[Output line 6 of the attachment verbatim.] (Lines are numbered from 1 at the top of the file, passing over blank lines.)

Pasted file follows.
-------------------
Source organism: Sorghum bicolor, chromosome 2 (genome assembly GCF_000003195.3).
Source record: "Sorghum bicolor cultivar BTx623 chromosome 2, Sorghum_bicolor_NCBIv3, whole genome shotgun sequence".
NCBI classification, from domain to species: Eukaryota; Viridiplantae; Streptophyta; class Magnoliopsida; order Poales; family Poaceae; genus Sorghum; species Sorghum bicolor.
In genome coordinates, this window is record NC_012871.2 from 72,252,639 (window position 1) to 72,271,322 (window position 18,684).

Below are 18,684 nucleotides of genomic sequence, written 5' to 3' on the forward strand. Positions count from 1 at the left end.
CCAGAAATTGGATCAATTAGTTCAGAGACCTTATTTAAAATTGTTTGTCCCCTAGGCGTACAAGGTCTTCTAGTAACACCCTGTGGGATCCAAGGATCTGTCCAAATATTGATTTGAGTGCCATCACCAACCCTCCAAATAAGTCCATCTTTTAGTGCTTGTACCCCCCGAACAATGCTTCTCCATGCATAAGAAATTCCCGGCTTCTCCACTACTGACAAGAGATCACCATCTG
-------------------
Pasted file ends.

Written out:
CCAGAAATTGGATCAATTAGTTCAGAGACCTTATTTAAAATTGTTTGTCCCCTAGGCGTACAAGGTCTTCTAGTAACACCCTGTGGGATCCAAGGATCTGTCCAAATATTGATTTGAGTGCCATCACCAACCCTCCAAATAAGTCCATCTTTTAGTGCTTGTACCCCCCGAACAATGCTTCTCCATGCATAAGAAATTCCCGGCTTCTCCACTACTGACAAGAGATCACCATCTG